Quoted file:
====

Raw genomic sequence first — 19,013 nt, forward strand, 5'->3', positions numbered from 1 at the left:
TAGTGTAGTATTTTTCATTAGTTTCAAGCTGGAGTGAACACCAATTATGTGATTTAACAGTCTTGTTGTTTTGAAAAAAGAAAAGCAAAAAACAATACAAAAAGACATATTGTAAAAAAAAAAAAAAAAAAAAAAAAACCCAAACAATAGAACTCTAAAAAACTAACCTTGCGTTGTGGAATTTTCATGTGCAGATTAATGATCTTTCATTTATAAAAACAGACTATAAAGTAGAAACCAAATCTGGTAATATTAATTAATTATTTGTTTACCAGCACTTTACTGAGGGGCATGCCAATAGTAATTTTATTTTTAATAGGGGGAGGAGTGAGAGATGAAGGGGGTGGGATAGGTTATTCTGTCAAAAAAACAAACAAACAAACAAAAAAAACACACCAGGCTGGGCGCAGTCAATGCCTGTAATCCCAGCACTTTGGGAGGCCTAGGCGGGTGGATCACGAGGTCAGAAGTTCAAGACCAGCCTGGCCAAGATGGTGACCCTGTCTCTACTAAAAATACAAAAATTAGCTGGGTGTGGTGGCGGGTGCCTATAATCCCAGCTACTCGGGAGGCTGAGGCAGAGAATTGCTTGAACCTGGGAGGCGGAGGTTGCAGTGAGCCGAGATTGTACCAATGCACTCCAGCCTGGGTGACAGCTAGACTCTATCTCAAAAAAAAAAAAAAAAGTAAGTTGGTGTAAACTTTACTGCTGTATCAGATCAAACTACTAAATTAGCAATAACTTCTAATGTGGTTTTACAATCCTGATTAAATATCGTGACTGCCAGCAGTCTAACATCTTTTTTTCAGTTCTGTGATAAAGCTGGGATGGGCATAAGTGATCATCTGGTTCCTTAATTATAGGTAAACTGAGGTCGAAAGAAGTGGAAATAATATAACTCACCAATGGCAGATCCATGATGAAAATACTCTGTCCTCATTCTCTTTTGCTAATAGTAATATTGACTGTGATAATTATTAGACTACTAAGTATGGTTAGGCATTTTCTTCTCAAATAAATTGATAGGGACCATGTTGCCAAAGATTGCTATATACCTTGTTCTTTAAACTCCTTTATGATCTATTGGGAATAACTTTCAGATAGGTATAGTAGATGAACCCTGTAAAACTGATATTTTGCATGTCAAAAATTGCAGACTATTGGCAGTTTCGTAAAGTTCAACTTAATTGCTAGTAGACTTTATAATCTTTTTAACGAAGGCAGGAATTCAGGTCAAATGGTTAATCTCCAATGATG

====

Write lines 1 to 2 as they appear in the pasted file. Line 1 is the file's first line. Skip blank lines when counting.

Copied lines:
Raw genomic sequence first — 19,013 nt, forward strand, 5'->3', positions numbered from 1 at the left:
TAGTGTAGTATTTTTCATTAGTTTCAAGCTGGAGTGAACACCAATTATGTGATTTAACAGTCTTGTTGTTTTGAAAAAAGAAAAGCAAAAAACAATACAAAAAGACATATTGTAAAAAAAAAAAAAAAAAAAAAAAAACCCAAACAATAGAACTCTAAAAAACTAACCTTGCGTTGTGGAATTTTCATGTGCAGATTAATGATCTTTCATTTATAAAAACAGACTATAAAGTAGAAACCAAATCTGGTAATATTAATTAATTATTTGTTTACCAGCACTTTACTGAGGGGCATGCCAATAGTAATTTTATTTTTAATAGGGGGAGGAGTGAGAGATGAAGGGGGTGGGATAGGTTATTCTGTCAAAAAAACAAACAAACAAACAAAAAAAACACACCAGGCTGGGCGCAGTCAATGCCTGTAATCCCAGCACTTTGGGAGGCCTAGGCGGGTGGATCACGAGGTCAGAAGTTCAAGACCAGCCTGGCCAAGATGGTGACCCTGTCTCTACTAAAAATACAAAAATTAGCTGGGTGTGGTGGCGGGTGCCTATAATCCCAGCTACTCGGGAGGCTGAGGCAGAGAATTGCTTGAACCTGGGAGGCGGAGGTTGCAGTGAGCCGAGATTGTACCAATGCACTCCAGCCTGGGTGACAGCTAGACTCTATCTCAAAAAAAAAAAAAAAAGTAAGTTGGTGTAAACTTTACTGCTGTATCAGATCAAACTACTAAATTAGCAATAACTTCTAATGTGGTTTTACAATCCTGATTAAATATCGTGACTGCCAGCAGTCTAACATCTTTTTTTCAGTTCTGTGATAAAGCTGGGATGGGCATAAGTGATCATCTGGTTCCTTAATTATAGGTAAACTGAGGTCGAAAGAAGTGGAAATAATATAACTCACCAATGGCAGATCCATGATGAAAATACTCTGTCCTCATTCTCTTTTGCTAATAGTAATATTGACTGTGATAATTATTAGACTACTAAGTATGGTTAGGCATTTTCTTCTCAAATAAATTGATAGGGACCATGTTGCCAAAGATTGCTATATACCTTGTTCTTTAAACTCCTTTATGATCTATTGGGAATAACTTTCAGATAGGTATAGTAGATGAACCCTGTAAAACTGATATTTTGCATGTCAAAAATTGCAGACTATTGGCAGTTTCGTAAAGTTCAACTTAATTGCTAGTAGACTTTATAATCTTTTTAACGAAGGCAGGAATTCAGGTCAAATGGTTAATCTCCAATGATG